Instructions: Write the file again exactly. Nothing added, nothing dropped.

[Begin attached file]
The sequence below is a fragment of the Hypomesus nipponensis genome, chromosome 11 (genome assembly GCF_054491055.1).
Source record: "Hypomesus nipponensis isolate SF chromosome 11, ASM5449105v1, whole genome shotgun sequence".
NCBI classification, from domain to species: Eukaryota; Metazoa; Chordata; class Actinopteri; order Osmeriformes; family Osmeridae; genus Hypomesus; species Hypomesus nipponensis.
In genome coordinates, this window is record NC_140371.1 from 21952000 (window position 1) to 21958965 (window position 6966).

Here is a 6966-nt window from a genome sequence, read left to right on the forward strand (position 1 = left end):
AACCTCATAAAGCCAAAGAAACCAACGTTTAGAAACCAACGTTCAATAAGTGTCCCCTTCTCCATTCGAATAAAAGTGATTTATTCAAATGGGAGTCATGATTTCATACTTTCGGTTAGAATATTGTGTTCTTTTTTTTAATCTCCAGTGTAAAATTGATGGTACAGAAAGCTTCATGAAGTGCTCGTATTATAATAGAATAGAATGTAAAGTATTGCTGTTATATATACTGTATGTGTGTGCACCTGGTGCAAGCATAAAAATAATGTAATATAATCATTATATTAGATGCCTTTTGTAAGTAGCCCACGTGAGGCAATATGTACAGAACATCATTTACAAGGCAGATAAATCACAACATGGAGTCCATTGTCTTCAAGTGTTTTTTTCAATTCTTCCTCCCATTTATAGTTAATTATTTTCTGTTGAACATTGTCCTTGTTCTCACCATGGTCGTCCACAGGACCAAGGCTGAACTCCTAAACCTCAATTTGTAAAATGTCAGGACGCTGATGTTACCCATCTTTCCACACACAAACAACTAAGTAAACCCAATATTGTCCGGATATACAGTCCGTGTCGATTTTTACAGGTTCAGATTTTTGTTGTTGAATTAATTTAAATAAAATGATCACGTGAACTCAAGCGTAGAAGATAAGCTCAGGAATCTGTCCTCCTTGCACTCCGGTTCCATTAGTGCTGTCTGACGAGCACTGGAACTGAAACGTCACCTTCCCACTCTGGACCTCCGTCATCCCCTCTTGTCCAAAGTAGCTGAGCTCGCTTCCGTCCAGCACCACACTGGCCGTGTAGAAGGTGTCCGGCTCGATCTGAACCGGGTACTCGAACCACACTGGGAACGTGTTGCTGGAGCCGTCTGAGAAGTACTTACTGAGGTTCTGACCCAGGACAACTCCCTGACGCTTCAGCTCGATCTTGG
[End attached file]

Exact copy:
The sequence below is a fragment of the Hypomesus nipponensis genome, chromosome 11 (genome assembly GCF_054491055.1).
Source record: "Hypomesus nipponensis isolate SF chromosome 11, ASM5449105v1, whole genome shotgun sequence".
NCBI classification, from domain to species: Eukaryota; Metazoa; Chordata; class Actinopteri; order Osmeriformes; family Osmeridae; genus Hypomesus; species Hypomesus nipponensis.
In genome coordinates, this window is record NC_140371.1 from 21952000 (window position 1) to 21958965 (window position 6966).

Here is a 6966-nt window from a genome sequence, read left to right on the forward strand (position 1 = left end):
AACCTCATAAAGCCAAAGAAACCAACGTTTAGAAACCAACGTTCAATAAGTGTCCCCTTCTCCATTCGAATAAAAGTGATTTATTCAAATGGGAGTCATGATTTCATACTTTCGGTTAGAATATTGTGTTCTTTTTTTTAATCTCCAGTGTAAAATTGATGGTACAGAAAGCTTCATGAAGTGCTCGTATTATAATAGAATAGAATGTAAAGTATTGCTGTTATATATACTGTATGTGTGTGCACCTGGTGCAAGCATAAAAATAATGTAATATAATCATTATATTAGATGCCTTTTGTAAGTAGCCCACGTGAGGCAATATGTACAGAACATCATTTACAAGGCAGATAAATCACAACATGGAGTCCATTGTCTTCAAGTGTTTTTTTCAATTCTTCCTCCCATTTATAGTTAATTATTTTCTGTTGAACATTGTCCTTGTTCTCACCATGGTCGTCCACAGGACCAAGGCTGAACTCCTAAACCTCAATTTGTAAAATGTCAGGACGCTGATGTTACCCATCTTTCCACACACAAACAACTAAGTAAACCCAATATTGTCCGGATATACAGTCCGTGTCGATTTTTACAGGTTCAGATTTTTGTTGTTGAATTAATTTAAATAAAATGATCACGTGAACTCAAGCGTAGAAGATAAGCTCAGGAATCTGTCCTCCTTGCACTCCGGTTCCATTAGTGCTGTCTGACGAGCACTGGAACTGAAACGTCACCTTCCCACTCTGGACCTCCGTCATCCCCTCTTGTCCAAAGTAGCTGAGCTCGCTTCCGTCCAGCACCACACTGGCCGTGTAGAAGGTGTCCGGCTCGATCTGAACCGGGTACTCGAACCACACTGGGAACGTGTTGCTGGAGCCGTCTGAGAAGTACTTACTGAGGTTCTGACCCAGGACAACTCCCTGACGCTTCAGCTCGATCTTGG